The NCVO urges Charity Commission to be firm over the public benefit requirement

The umbrella body's response to the commission's consultation on public benefit said it should not take a 'light-touch approach'

The National Council for Voluntary Organisations has warned the Charity Commission against taking too much of a light-touch approach in regulating the public benefit requirement.

The umbrella body made the point in its response to the commission’s consultation on public benefit, which closed yesterday.

"The draft guidance put forward in this consultation is further evidence of the Charity Commission taking a more permissive approach to its regulation of charities, particularly its light-touch approach to the duties of charity trustees," the response says.

"We agree that it is a matter of judgement for the trustees of each charity to address and assess how their public benefit obligations might best be fulfilled in the context of their own particular circumstances. Therefore the explicit recognition that it is for the charity trustees to decide how to run their charity for the public benefit is a positive one.

"However, the NCVO has also always maintained that it is important to have a strong regulator that ensures standards are maintained for public trust and confidence, and policing the public benefit requirement is a key part of this.

"It will therefore be a priority for the commission to fulfil its statutory duty to make sure trustees are providing a public benefit and intervene if it thinks this is not being done."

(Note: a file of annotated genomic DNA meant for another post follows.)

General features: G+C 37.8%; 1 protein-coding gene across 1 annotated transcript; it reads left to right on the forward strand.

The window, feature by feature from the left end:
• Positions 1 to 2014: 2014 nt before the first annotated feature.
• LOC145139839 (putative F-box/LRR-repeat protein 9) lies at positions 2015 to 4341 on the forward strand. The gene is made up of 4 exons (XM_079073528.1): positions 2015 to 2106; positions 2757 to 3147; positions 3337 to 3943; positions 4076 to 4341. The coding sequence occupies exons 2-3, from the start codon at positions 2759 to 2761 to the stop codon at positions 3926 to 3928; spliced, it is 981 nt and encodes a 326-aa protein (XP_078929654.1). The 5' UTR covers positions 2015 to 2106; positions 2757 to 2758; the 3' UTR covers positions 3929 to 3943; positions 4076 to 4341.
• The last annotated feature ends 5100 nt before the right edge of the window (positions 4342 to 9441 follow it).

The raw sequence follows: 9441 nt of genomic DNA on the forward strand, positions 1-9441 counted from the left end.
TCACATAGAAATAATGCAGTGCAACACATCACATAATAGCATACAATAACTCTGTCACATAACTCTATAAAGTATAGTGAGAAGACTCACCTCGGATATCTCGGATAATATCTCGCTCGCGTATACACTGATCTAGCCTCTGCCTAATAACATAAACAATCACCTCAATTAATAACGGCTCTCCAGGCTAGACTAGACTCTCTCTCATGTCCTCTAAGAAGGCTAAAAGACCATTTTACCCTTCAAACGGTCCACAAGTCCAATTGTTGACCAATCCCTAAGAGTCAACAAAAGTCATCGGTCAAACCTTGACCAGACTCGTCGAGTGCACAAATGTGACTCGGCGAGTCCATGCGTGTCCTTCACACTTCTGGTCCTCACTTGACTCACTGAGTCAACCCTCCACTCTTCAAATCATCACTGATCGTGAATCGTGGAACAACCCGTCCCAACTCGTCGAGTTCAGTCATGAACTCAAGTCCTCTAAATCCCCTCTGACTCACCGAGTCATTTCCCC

The Charity Commission revised its guidance on public benefit following a ruling by the Upper Tribunal that aspects of the guidance were wrong and launched a public consultation over the revisions in June.

The NCVO submission, which took into account the findings from its Charity Law Advisory Group, chaired by Baroness Howe of Idlicote and put together to shadow Lord Hodgson’s review of the Charities Act 2006, praises the online format of the guidance, which it says allowed trustees easier access to relevant sections.

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It recommends that the commission considers producing downloadable documents on matters such as statutory guidance and specific short guides for each section of guidance.

This article was taken from www.thirdsector.co.uk – http://www.thirdsector.co.uk/Governance/article/1152363